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5 Ways to Make your Organization People-Centric

And why it's important

 The relentless pursuit of profit as a definition of a successful business has been eroded over the last decade. Reasons for this include economic uncertainty, rapid advances in technology, the way information is shared and communicated, social issues and more. Today’s world is redefining what success means, while consumers and workers are evolving their demands quickly. 

Innovation is a key word and the race to the next big idea is incessant. The only way to serve customers, understand what they need, create ideas, develop them and continue to improve is through people. At home, social media has shown the power of crowdsourcing, conversation and connection; businesses are starting to realize the same can be harnessed in pursuit of their goals. But to do that, there needs to be a reason for the crowd to gather!

Here are five ways your organization can start to think and act people-first, reaping the benefits without tearing everything down and starting again.


  1.       Define your mission

For a crowd to gather, or a community to form, there needs to be a reason to do so – a common thread. If you don’t understand why your organization exists, how will you expect anyone else to do so? The words meaning and purpose are over-used in this conversation, but in a world where people can choose how, where, when they work (or purchase) and who for, you need to give them a reason to congregate.

Profit is one way. The idea of everyone getting rich fast, regardless of the impact, exists in the world and it was well-documented that the financial industries caused the global financial crisis of almost a decade ago. There’s an excellent scene at the end of the movie The Big Short that sums up the profit-first conundrum. At the same time, businesses like Patagonia are combining social and environmental conscience, with community building to not only create positive impact on the world, but drive amazing profits at the same time.

It’s up to you to decide where your business sits on the profit-purpose spectrum, but that dictates who will congregate around it.


  1.       Drive the behaviors

Values are a list of words, what you really need to understand are the behaviors within your organization. The way your people behave is the way your organization behaves and the mission sets the tone. If you’re completely profit-focused, don’t expect the collective behaviors to show empathy, restraint, fairness or respect.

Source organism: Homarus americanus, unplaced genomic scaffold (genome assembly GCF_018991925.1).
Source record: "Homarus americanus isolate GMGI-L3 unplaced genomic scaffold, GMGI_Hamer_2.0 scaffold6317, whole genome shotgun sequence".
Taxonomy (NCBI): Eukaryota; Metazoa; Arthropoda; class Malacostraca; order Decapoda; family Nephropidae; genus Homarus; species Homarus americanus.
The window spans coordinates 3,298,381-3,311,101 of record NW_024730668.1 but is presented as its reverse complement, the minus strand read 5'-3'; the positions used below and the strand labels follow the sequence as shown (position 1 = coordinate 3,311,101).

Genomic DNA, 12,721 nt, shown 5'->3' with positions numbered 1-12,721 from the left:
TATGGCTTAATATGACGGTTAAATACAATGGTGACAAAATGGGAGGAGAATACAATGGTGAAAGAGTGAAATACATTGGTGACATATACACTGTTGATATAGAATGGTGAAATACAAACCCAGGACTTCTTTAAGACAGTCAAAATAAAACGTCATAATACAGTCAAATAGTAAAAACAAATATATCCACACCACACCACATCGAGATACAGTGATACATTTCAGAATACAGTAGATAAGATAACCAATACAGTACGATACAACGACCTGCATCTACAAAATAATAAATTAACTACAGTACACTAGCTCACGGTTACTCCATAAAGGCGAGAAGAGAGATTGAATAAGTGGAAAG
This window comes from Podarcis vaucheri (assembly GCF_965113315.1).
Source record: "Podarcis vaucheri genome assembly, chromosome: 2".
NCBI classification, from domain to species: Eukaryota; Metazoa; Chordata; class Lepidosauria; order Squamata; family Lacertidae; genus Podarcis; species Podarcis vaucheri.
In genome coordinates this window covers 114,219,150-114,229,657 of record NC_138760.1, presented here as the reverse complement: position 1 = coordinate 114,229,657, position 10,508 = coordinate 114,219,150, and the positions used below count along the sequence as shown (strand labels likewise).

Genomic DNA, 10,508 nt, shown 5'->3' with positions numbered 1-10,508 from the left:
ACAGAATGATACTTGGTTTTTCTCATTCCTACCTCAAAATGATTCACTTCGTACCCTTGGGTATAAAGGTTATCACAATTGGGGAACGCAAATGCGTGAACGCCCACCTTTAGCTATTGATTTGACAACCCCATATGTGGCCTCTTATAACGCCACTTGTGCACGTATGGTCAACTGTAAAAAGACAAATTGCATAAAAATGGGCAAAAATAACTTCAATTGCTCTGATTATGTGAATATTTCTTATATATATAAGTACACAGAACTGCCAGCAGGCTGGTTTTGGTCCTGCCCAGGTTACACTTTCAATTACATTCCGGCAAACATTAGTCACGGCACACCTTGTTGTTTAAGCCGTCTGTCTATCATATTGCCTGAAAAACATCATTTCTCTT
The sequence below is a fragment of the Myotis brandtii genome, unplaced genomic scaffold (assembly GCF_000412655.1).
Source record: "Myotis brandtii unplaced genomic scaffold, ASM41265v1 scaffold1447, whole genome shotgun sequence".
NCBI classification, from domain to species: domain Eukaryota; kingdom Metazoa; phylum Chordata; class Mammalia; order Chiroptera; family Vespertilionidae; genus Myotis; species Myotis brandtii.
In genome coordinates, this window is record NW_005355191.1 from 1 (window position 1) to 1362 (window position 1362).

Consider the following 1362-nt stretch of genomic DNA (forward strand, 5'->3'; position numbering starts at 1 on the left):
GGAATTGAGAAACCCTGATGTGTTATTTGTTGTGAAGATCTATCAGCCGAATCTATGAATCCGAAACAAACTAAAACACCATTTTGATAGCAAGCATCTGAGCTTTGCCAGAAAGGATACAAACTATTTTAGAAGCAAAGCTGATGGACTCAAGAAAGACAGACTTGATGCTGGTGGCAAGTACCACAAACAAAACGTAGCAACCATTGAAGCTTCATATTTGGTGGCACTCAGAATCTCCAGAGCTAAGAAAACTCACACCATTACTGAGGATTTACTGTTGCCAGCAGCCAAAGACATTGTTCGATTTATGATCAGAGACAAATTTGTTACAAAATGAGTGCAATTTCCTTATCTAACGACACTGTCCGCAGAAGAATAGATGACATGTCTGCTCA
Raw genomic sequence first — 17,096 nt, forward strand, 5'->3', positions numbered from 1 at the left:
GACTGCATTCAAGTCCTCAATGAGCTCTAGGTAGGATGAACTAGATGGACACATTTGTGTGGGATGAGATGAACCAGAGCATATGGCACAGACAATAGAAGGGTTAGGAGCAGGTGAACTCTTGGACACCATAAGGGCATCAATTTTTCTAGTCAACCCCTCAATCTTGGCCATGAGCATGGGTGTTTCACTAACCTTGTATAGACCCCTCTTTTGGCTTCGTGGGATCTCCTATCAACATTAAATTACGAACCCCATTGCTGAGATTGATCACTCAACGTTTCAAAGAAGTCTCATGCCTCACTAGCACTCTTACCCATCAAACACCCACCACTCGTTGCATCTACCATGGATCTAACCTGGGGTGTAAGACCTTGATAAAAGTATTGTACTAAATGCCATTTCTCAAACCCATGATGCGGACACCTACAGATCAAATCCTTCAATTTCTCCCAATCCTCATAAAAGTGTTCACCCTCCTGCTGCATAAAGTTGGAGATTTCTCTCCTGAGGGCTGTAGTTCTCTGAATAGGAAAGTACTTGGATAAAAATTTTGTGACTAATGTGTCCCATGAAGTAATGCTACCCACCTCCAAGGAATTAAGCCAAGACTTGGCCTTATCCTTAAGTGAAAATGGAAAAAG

Use your mission to create a list of up to ten behaviors that are the basis of the way everyone acts. If they are aligned properly, these should be natural traits of many within the community you build, because your individual mission will tract a specific type of person. When they congregate and act together, it’s a powerful force. Look at any uprising in history to show you the power of an aligned crowd behaving in the same way!


  1.       Give freedom (within parameters)

If the mission and behaviors are clear, the people who will align with the community should be clear, too. If you have the right people, then why would you need to babysit them to make sure they are doing their job?

As individuals, people know the best way to get done what they need to, so as long as they understand the absolute immovable parameters of their work (e.g. the law!), then giving them the freedom to act in their own way is beneficial. It increases productivity, morale and other positive factors associated with increased profitability (Wellness Together research, 2017). It also passes responsibility to the individual, creating an adult relationship with the organization that replaces the previous parent-child one.


  1.       Make everyone accountable

If everyone has freedom to operate, everyone becomes accountable for their actions – at all levels of the organization. That creates a level of transparency and removes the secrecy that has perpetuated for so long. It also starts to unlock the flow of information in all directions within the organization, removing the inaccessibility of the most senior people and giving a voice to the most junior. It’s an ‘in it together’ mentality, where everyone is focused on acting in the interests of the organization.


  1.       Let information flow

Once information is free to flow, things can start to happen. Every single person in an organization can share, collaborate, connect and converse with any other. Since each individual is a mine of insight and each combination of two or more is a potential collaboration of alternative perspectives, there is a powerful hive mind in every organization. The community carries the insight and ability to make things happen, the organization just needs to plug into it!

Organizations are communities and as such, are also hubs of knowledge focused around a specific entity, in this case the business. They each contain the keys to their own future – people. Yes, there are certain jobs that machines can do better than people, but this is supplementary to the irreplaceable things people bring to any organization. Above hours, effort and energy, people bring humanity and that, is irreplaceable.


About the author: Andy Swann leads the development and delivery of people-focused transition management for organisations undergoing change at BDG Architecture + Design in the UK. He also is the founder of Simple Better Human, a creative organization development consultancy which specialises in allowing employees to thrive so that organisations can, too. He runs the All About People conference and speaks around the world on the benefits or taking a more human approach to organisational development.

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